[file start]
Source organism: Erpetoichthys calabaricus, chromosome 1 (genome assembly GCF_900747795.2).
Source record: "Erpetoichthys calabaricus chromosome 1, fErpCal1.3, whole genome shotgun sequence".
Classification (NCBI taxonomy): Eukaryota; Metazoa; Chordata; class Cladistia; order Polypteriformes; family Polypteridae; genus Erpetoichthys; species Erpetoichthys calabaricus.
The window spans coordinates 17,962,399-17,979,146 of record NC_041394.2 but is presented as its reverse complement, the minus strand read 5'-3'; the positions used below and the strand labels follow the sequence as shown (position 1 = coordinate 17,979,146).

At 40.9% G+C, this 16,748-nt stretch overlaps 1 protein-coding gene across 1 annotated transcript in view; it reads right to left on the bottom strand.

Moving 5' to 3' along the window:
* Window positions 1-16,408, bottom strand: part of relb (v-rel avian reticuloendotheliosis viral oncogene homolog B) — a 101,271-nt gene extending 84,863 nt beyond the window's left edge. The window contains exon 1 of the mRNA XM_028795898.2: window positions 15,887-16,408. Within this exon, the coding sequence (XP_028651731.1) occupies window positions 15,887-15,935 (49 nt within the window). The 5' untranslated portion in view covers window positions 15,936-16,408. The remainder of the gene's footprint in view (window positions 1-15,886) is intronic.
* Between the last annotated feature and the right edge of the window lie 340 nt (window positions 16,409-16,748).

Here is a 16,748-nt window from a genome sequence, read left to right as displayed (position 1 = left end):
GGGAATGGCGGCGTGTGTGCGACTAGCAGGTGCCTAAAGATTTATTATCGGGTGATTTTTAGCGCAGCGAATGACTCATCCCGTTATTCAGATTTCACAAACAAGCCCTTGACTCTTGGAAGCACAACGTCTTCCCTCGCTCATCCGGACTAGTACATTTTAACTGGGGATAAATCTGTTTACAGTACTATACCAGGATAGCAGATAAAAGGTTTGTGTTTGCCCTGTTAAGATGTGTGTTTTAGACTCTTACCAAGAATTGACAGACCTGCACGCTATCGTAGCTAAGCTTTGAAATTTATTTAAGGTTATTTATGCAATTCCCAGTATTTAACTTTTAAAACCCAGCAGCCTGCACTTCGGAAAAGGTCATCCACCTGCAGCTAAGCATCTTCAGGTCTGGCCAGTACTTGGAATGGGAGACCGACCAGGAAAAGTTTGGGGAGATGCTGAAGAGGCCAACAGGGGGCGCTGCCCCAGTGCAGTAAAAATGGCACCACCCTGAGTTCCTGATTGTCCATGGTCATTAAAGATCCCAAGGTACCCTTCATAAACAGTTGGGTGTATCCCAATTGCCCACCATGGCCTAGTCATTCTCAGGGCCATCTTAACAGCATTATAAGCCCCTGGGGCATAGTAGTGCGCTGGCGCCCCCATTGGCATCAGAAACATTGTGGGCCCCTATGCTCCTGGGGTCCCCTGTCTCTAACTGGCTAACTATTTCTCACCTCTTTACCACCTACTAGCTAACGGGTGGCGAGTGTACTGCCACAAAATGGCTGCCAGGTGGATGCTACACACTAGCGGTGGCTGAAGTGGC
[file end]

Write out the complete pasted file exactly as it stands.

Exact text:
Source organism: Erpetoichthys calabaricus, chromosome 1 (genome assembly GCF_900747795.2).
Source record: "Erpetoichthys calabaricus chromosome 1, fErpCal1.3, whole genome shotgun sequence".
Classification (NCBI taxonomy): Eukaryota; Metazoa; Chordata; class Cladistia; order Polypteriformes; family Polypteridae; genus Erpetoichthys; species Erpetoichthys calabaricus.
The window spans coordinates 17,962,399-17,979,146 of record NC_041394.2 but is presented as its reverse complement, the minus strand read 5'-3'; the positions used below and the strand labels follow the sequence as shown (position 1 = coordinate 17,979,146).

At 40.9% G+C, this 16,748-nt stretch overlaps 1 protein-coding gene across 1 annotated transcript in view; it reads right to left on the bottom strand.

Moving 5' to 3' along the window:
* Window positions 1-16,408, bottom strand: part of relb (v-rel avian reticuloendotheliosis viral oncogene homolog B) — a 101,271-nt gene extending 84,863 nt beyond the window's left edge. The window contains exon 1 of the mRNA XM_028795898.2: window positions 15,887-16,408. Within this exon, the coding sequence (XP_028651731.1) occupies window positions 15,887-15,935 (49 nt within the window). The 5' untranslated portion in view covers window positions 15,936-16,408. The remainder of the gene's footprint in view (window positions 1-15,886) is intronic.
* Between the last annotated feature and the right edge of the window lie 340 nt (window positions 16,409-16,748).

Here is a 16,748-nt window from a genome sequence, read left to right as displayed (position 1 = left end):
GGGAATGGCGGCGTGTGTGCGACTAGCAGGTGCCTAAAGATTTATTATCGGGTGATTTTTAGCGCAGCGAATGACTCATCCCGTTATTCAGATTTCACAAACAAGCCCTTGACTCTTGGAAGCACAACGTCTTCCCTCGCTCATCCGGACTAGTACATTTTAACTGGGGATAAATCTGTTTACAGTACTATACCAGGATAGCAGATAAAAGGTTTGTGTTTGCCCTGTTAAGATGTGTGTTTTAGACTCTTACCAAGAATTGACAGACCTGCACGCTATCGTAGCTAAGCTTTGAAATTTATTTAAGGTTATTTATGCAATTCCCAGTATTTAACTTTTAAAACCCAGCAGCCTGCACTTCGGAAAAGGTCATCCACCTGCAGCTAAGCATCTTCAGGTCTGGCCAGTACTTGGAATGGGAGACCGACCAGGAAAAGTTTGGGGAGATGCTGAAGAGGCCAACAGGGGGCGCTGCCCCAGTGCAGTAAAAATGGCACCACCCTGAGTTCCTGATTGTCCATGGTCATTAAAGATCCCAAGGTACCCTTCATAAACAGTTGGGTGTATCCCAATTGCCCACCATGGCCTAGTCATTCTCAGGGCCATCTTAACAGCATTATAAGCCCCTGGGGCATAGTAGTGCGCTGGCGCCCCCATTGGCATCAGAAACATTGTGGGCCCCTATGCTCCTGGGGTCCCCTGTCTCTAACTGGCTAACTATTTCTCACCTCTTTACCACCTACTAGCTAACGGGTGGCGAGTGTACTGCCACAAAATGGCTGCCAGGTGGATGCTACACACTAGCGGTGGCTGAAGTGGC